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Worked for 17 years and then just quit? #1332403 Sun Nov 03 2019 01:46 PM
Joined: Nov 2011
Posts: 2,496
P
Paul_WNC Offline OP
Shop Shark
I got a little story for you all, and hopefully someone can help me understand what happened:

This at least 17 year old generic cheapo big box autoparts store 12-volt battery I have been using has been just "short" (pun intended...keep reading) of amazing. At about age 5, the battery ceased to be a reliable starting battery, but would always take a charge and function as it should for about a month at a time before discharging to about 70%. It would always easily take a charge back up to 100%. The vehicle does not get out or run that often so the battery does not get adequate charging from the vehicle alternator. Just the other day, I attempted to start the aforementioned vehicle and nothing. Put a charger on the battery and it indicated only 10% charge.... So I plugged in the charger and went about my day, checking periodically and at one point the charger indicated that the battery was 70% charged. Came back several hours later and the charger had a flashing "bad bat" message, something I had never seen from this charging machine before. This morning, the battery has only 10% percent charge. What happened so suddenly? Yeah I know this box of lead energizer bunny has been living on borrowed time for well over a decade, but what physically happened for it to change so drastically? My guess is that it finally sulfated and shorted out, but if so, why does it still carry a 10% charge?

Re: Worked for 17 years and then just quit? [Re: Paul_WNC] #1332419 Sun Nov 03 2019 03:23 PM
Joined: Mar 2019
Posts: 385
G
glenns towing Offline
Shop Shark
Im not specifically sure on the exact cause of your battery issue. But it sounds like it was a slow on going process really. I actually have about eight batteries sitting unused from various vehicles that ive scrapped over time. If the battery is dead when I get it, its goes in the junk pile. I dont try to revive em. But if it shows signs of life, ill charge it to what I think is fully charged. At that point, about once6 or twice a week, I change a maintainer from battery to battery. Note: I only have 1 maintainer. When I change to the next battery, it shows charging then at a point goes to fully charged. Just the other day I had a battery trigger to maintainer to "bad batt", same as you. Now that battery is in the junk pile also. But my point was that ive seen some batteries last only a few years and some last 10 or more. Im not sure if there is a rime or reason, but they all die sometime. Even when regularly maintained.... headscratch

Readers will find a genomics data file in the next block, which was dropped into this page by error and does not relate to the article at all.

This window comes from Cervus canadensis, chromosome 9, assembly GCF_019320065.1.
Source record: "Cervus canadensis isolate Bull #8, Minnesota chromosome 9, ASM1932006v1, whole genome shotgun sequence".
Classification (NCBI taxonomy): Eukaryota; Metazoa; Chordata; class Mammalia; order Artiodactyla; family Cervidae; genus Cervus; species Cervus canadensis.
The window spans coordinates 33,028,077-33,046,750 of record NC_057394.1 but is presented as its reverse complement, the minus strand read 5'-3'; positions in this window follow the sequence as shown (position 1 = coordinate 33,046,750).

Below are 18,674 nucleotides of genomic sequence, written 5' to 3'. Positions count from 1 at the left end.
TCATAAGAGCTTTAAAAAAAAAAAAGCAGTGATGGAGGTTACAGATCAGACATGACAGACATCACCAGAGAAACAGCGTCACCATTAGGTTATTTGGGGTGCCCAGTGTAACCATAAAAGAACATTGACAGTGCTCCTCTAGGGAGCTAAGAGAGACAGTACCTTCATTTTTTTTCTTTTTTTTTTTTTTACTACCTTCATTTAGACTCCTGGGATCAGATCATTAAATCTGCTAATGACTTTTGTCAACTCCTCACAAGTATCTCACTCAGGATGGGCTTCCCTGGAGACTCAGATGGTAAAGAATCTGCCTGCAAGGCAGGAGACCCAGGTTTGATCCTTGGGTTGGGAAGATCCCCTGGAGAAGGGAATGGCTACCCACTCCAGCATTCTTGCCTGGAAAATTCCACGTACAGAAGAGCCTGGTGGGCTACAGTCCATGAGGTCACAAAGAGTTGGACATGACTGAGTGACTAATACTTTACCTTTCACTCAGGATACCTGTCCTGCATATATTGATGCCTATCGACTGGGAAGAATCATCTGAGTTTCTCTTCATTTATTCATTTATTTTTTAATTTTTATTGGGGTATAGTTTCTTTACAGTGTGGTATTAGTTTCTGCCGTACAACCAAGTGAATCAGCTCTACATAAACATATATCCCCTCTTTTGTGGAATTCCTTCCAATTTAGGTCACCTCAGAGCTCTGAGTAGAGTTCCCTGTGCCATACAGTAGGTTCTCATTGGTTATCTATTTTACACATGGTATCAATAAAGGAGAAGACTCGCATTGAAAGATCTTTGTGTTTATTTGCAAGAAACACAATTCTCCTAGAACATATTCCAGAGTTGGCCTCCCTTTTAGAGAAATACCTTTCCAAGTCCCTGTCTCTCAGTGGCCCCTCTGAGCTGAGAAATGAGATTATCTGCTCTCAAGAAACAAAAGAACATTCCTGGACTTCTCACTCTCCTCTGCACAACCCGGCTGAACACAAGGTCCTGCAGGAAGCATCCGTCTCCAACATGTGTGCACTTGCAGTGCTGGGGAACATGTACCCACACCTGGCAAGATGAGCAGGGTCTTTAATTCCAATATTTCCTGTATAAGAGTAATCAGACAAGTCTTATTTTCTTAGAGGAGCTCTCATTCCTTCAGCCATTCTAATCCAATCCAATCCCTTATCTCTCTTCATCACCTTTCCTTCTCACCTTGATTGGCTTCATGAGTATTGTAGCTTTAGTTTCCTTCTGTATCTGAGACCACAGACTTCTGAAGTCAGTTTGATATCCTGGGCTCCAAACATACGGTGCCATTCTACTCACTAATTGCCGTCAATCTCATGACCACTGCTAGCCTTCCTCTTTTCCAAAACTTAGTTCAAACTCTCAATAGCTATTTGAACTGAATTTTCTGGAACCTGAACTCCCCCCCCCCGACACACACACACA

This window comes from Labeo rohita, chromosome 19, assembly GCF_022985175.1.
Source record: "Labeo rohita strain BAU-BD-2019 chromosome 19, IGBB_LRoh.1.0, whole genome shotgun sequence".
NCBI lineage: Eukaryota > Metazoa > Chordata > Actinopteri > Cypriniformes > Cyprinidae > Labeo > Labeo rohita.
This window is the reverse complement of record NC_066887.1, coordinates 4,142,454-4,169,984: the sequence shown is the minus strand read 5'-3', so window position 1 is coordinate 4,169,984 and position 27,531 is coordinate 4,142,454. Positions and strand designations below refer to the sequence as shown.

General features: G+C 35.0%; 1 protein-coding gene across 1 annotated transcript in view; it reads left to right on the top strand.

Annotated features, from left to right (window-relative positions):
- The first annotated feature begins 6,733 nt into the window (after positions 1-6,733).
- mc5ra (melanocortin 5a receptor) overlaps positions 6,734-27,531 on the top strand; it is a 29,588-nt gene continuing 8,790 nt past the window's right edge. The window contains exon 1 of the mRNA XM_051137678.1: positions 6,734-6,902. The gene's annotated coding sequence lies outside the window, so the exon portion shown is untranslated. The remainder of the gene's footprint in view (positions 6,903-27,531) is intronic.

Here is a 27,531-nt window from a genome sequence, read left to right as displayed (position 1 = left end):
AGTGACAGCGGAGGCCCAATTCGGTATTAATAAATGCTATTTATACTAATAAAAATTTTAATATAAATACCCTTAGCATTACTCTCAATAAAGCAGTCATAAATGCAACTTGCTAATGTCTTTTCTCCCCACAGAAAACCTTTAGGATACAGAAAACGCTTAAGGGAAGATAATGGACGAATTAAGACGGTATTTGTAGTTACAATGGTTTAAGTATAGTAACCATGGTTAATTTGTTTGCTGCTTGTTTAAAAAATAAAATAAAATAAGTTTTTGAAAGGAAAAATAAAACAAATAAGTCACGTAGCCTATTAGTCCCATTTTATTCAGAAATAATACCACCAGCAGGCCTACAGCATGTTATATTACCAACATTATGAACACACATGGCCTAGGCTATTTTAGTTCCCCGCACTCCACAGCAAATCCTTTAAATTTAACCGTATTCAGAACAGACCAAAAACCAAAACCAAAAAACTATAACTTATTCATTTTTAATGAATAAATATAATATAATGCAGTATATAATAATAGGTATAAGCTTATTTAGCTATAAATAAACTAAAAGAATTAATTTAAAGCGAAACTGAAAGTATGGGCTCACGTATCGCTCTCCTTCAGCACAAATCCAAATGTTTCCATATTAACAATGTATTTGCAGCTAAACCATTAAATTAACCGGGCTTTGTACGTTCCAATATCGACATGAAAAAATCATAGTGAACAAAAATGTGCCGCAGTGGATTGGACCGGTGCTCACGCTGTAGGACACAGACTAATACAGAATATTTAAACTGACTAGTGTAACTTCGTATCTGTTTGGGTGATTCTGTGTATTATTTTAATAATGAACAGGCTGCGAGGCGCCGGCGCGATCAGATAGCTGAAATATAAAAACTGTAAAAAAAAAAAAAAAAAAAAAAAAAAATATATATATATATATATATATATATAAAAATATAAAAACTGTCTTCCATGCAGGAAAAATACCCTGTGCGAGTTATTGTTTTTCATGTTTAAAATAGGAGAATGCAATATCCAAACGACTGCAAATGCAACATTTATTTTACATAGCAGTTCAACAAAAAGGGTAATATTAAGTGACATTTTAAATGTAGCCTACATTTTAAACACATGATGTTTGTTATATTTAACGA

Re: Worked for 17 years and then just quit? [Re: Paul_WNC] #1332422 Sun Nov 03 2019 03:49 PM
Joined: Feb 2004
Posts: 19,259
H
Hotrod Lincoln Offline
Boltergeist
Check the specific gravity of the acid with a hydrometer. I'm going to guess you'll find one or more cells with a reading either much higher or lower than the rest. One big reason batteries fail is the loss of plate material off the grids that eventually builds up, touching the bottom of a cell group and shorting that cell out. A 12 volt battery becomes a 10 volt, and the shorted cell cannot recycle the acid during the recharging process, resulting in very low specific gravity in the shorted cell.
Jerry


The murder victim was drowned in a bathtub full of Rice Krispies and milk.
The coroner blamed the crime on a cereal killer!

Cringe and wail in fear, Eloi- - - - -we Morlocks are on the hunt!
Re: Worked for 17 years and then just quit? [Re: Paul_WNC] #1332425 Sun Nov 03 2019 03:57 PM
Joined: May 2005
Posts: 1,622
B
beltfed Offline
Shop Shark
To sort of answer your question. If one turns on their flashlight only to find the batteries are bad or no longer working, sop is to replace batteries and go about your task. If one were to measure one of the ‘bad’ batteries with a DVM set to dc volts, one would measure almost the exact voltage the battery is rated at. Problem is, it is incapable of producing current or amperage necessary to make the lamp or bulb illuminate.